Edgars Rinkēvičs was born on September 21, 1973, in Jūrmala, Latvia. He completed his bachelor’s degree at the University of Latvia’s Faculty of History and Philosophy in 1995. In addition, he studied Political Science and International Relations at the University of Groningen in the Netherlands. Rinkēvičs holds a master’s degree in political science, as well as a second master’s degree from the Dwight D. Eisenhower School for National Security and Resource Strategy, which he obtained in 2000.
Throughout his career, Rinkēvičs has held various important positions in the Latvian government. He started as a journalist reporting on foreign policy and international relations at Latvian Radio while still pursuing his studies. In 1995, he joined the Ministry of Defence, where he served in different roles, including Deputy Secretary of State for Defence and Secretary of State for Defence.
In 2008, Rinkēvičs assumed the position of Head of the Chancery of the President of Latvia, a role he held until July 2011 when he joined Valdis Dombrovskis’ third cabinet as Minister of Foreign Affairs. Initially an independent, he later joined the Zatlers’ Reform Party in 2012 and, in 2014, became a member of the Unity party.
Rinkēvičs has been a consistent advocate for international cooperation and diplomatic relations. He has actively participated in discussions and negotiations concerning Latvia’s partnerships, including the US-Baltic Partnership Charter and Latvia’s accession to NATO.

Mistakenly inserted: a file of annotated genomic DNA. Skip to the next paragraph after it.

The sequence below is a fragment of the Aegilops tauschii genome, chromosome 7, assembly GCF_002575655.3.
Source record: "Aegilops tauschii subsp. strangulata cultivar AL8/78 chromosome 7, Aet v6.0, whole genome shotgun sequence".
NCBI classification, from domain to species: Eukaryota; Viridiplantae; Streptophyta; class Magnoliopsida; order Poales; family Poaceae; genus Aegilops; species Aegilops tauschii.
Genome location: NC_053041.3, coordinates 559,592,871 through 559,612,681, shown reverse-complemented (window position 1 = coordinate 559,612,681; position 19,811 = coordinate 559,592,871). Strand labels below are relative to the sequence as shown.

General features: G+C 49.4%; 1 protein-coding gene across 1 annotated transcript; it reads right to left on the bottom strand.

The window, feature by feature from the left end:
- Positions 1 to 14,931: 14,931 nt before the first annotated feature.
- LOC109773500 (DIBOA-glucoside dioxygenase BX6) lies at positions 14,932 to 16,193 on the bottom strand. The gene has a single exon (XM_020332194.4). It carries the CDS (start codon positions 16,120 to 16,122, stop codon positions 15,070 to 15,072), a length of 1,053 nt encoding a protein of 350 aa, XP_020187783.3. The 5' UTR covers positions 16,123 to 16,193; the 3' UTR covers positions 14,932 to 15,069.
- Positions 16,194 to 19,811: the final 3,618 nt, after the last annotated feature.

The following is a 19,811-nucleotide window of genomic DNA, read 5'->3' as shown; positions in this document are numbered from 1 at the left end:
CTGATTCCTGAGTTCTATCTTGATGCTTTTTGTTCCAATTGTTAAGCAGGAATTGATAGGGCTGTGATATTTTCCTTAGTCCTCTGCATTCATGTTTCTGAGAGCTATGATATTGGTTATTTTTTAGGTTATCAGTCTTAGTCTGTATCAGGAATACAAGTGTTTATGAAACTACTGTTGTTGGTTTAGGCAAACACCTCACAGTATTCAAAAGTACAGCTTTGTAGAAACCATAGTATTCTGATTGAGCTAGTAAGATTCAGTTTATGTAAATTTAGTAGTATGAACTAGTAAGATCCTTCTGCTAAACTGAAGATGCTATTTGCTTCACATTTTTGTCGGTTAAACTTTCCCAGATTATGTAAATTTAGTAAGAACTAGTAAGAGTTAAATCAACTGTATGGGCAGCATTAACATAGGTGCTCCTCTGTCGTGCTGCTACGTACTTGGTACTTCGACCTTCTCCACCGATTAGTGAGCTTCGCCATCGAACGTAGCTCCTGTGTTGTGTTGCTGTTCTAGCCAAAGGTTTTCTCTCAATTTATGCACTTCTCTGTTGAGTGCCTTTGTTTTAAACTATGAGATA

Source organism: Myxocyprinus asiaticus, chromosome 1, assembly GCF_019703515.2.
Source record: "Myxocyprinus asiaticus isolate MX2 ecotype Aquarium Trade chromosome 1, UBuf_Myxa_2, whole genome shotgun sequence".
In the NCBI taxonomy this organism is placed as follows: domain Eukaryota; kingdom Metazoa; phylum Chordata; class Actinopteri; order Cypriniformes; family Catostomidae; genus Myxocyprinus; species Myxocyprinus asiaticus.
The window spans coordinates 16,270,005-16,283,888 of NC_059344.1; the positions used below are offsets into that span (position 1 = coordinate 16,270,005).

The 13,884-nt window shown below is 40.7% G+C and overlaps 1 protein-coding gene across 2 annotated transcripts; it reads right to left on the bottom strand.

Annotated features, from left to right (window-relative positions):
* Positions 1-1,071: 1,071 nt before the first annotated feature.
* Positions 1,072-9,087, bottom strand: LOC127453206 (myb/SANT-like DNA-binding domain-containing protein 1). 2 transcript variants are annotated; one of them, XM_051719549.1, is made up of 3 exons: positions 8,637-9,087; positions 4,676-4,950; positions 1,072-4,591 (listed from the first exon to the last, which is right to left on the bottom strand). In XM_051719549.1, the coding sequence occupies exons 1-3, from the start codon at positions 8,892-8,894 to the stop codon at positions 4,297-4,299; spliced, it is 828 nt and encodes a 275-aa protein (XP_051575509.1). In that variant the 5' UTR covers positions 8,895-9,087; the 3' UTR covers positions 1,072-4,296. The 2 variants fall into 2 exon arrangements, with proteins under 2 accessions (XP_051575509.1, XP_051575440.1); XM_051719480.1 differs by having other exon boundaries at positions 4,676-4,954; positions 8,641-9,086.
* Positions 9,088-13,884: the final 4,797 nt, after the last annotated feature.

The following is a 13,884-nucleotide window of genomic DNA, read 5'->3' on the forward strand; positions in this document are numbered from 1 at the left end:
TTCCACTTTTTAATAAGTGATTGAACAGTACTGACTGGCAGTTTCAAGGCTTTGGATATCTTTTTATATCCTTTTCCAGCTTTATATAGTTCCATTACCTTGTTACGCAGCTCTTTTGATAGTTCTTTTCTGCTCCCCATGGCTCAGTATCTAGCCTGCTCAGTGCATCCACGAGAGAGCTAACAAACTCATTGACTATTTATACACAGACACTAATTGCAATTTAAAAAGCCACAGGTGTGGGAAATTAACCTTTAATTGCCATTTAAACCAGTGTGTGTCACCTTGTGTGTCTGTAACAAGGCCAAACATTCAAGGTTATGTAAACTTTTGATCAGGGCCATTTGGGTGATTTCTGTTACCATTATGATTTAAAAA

Beyond his political accomplishments, Rinkēvičs made a significant personal revelation in 2014. On November 6, he publicly announced his homosexuality on his Twitter profile, becoming the first lawmaker in Latvia to do so. At that time, he became the most prominent openly gay politician in a former Soviet Bloc state and the first openly gay head of state in an EU country. Rinkēvičs’ courageous disclosure further cemented his commitment to advocating for LGBTQ rights and equality.
Fluent in Latvian, English, Russian, and French, Rinkēvičs brings a wealth of experience and a strong international perspective to his new role as president. He has shown unwavering dedication to his country and has been recognized as a true friend of Ukraine, garnering praise from Ukrainian President Volodymyr Zelensky.
While Latvia still faces challenges in terms of LGBTQ rights, Rinkēvičs’ election sends a powerful message of hope and sets a positive example for other nations. As he takes on the ceremonial role of the president, Rinkēvičs has expressed his commitment to serving the people of Latvia and upholding the country’s foreign policy principles, which include support for Ukraine, the European Union, and NATO.
As the first openly gay head of state in an EU country, Rinkēvičs embodies the spirit of equality and represents a step forward toward a more inclusive and accepting Europe. It is a moment of celebration for LGBTQ groups, both in Latvia and across the continent, as they witness the breaking of barriers and the triumph of diversity.